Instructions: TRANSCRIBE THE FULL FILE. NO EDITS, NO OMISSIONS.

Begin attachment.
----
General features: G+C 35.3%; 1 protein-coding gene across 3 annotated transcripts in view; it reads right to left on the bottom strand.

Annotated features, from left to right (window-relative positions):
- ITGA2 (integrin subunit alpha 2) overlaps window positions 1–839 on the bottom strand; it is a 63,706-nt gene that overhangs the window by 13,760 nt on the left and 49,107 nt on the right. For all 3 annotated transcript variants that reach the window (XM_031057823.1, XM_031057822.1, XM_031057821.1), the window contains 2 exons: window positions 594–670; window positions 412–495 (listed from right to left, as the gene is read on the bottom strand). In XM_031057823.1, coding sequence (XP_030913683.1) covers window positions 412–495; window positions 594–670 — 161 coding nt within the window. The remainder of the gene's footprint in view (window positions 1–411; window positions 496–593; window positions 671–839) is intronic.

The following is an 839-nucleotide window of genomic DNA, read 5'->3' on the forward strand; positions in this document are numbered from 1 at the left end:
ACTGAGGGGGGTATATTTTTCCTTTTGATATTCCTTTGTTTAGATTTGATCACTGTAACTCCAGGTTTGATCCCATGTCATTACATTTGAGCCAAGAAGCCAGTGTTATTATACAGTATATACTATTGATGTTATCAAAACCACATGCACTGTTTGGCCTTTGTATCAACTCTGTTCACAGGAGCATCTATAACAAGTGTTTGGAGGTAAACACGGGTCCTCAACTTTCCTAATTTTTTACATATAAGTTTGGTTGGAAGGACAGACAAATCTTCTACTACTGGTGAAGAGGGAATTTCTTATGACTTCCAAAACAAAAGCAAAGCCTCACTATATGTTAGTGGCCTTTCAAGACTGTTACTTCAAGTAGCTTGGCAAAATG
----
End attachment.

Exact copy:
General features: G+C 35.3%; 1 protein-coding gene across 3 annotated transcripts in view; it reads right to left on the bottom strand.

Annotated features, from left to right (window-relative positions):
- ITGA2 (integrin subunit alpha 2) overlaps window positions 1–839 on the bottom strand; it is a 63,706-nt gene that overhangs the window by 13,760 nt on the left and 49,107 nt on the right. For all 3 annotated transcript variants that reach the window (XM_031057823.1, XM_031057822.1, XM_031057821.1), the window contains 2 exons: window positions 594–670; window positions 412–495 (listed from right to left, as the gene is read on the bottom strand). In XM_031057823.1, coding sequence (XP_030913683.1) covers window positions 412–495; window positions 594–670 — 161 coding nt within the window. The remainder of the gene's footprint in view (window positions 1–411; window positions 496–593; window positions 671–839) is intronic.

The following is an 839-nucleotide window of genomic DNA, read 5'->3' on the forward strand; positions in this document are numbered from 1 at the left end:
ACTGAGGGGGGTATATTTTTCCTTTTGATATTCCTTTGTTTAGATTTGATCACTGTAACTCCAGGTTTGATCCCATGTCATTACATTTGAGCCAAGAAGCCAGTGTTATTATACAGTATATACTATTGATGTTATCAAAACCACATGCACTGTTTGGCCTTTGTATCAACTCTGTTCACAGGAGCATCTATAACAAGTGTTTGGAGGTAAACACGGGTCCTCAACTTTCCTAATTTTTTACATATAAGTTTGGTTGGAAGGACAGACAAATCTTCTACTACTGGTGAAGAGGGAATTTCTTATGACTTCCAAAACAAAAGCAAAGCCTCACTATATGTTAGTGGCCTTTCAAGACTGTTACTTCAAGTAGCTTGGCAAAATG